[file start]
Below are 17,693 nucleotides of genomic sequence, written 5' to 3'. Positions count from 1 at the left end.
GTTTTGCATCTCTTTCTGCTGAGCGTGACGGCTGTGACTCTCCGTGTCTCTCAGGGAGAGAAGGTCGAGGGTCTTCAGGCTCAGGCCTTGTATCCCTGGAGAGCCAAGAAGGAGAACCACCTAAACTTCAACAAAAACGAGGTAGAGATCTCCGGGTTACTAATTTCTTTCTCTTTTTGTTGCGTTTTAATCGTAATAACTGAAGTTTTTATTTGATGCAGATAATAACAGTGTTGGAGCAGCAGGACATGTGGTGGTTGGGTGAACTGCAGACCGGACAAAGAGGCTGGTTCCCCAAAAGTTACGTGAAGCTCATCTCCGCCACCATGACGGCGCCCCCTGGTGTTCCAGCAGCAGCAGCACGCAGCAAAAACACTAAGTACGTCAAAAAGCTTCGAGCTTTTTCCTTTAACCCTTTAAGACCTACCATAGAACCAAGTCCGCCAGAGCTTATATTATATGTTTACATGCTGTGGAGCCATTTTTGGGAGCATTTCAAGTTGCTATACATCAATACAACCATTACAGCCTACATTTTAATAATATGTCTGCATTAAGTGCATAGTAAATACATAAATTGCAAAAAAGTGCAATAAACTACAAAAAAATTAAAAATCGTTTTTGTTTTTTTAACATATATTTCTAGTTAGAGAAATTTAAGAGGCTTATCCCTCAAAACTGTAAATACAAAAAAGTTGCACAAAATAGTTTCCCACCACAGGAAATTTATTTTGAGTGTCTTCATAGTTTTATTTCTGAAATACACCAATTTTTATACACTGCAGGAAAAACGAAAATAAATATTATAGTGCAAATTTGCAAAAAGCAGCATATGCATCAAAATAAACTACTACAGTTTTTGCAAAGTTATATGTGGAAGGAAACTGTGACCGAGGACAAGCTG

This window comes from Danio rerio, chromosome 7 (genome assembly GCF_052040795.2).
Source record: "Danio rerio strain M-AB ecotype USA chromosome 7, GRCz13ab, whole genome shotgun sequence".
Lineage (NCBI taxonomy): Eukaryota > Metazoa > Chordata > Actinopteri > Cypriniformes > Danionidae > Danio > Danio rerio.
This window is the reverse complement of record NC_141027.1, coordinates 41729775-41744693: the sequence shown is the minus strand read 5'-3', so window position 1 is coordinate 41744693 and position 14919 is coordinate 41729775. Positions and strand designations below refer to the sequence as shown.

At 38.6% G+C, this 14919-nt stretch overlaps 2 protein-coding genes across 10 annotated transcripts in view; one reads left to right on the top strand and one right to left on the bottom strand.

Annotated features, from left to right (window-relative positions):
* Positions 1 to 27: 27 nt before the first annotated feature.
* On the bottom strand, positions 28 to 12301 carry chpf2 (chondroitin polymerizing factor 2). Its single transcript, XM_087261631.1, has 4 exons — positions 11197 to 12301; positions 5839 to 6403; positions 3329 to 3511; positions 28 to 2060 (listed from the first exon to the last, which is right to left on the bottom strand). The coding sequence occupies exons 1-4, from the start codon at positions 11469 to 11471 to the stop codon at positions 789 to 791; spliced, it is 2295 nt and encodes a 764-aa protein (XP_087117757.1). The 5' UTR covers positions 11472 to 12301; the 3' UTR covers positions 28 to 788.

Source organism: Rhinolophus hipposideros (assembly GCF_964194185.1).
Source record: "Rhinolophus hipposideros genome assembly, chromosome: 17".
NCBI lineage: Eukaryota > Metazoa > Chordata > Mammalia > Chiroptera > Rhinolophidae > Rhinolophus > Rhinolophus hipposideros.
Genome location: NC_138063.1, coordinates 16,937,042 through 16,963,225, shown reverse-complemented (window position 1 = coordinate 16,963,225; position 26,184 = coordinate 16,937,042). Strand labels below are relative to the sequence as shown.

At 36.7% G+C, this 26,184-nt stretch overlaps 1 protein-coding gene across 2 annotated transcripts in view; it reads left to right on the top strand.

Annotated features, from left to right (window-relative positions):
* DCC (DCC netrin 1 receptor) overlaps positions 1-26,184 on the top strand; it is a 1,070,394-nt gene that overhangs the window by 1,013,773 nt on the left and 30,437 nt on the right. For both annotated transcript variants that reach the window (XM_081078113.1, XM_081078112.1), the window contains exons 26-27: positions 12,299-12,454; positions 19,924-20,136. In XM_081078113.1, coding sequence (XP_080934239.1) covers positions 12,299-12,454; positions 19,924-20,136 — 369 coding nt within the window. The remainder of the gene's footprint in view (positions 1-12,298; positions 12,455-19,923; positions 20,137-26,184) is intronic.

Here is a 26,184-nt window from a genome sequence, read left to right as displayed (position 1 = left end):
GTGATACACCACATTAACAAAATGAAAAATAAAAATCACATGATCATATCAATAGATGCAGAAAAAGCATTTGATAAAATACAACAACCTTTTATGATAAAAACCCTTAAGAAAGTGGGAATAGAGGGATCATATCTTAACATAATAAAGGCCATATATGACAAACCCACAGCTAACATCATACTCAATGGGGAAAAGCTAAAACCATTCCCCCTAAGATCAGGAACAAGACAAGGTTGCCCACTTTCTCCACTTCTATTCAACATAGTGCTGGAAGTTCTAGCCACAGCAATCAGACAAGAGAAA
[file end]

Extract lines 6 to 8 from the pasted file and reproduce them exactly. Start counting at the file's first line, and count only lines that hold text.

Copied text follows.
This window is the reverse complement of record NC_141027.1, coordinates 41729775-41744693: the sequence shown is the minus strand read 5'-3', so window position 1 is coordinate 41744693 and position 14919 is coordinate 41729775. Positions and strand designations below refer to the sequence as shown.

At 38.6% G+C, this 14919-nt stretch overlaps 2 protein-coding genes across 10 annotated transcripts in view; one reads left to right on the top strand and one right to left on the bottom strand.

Annotated features, from left to right (window-relative positions):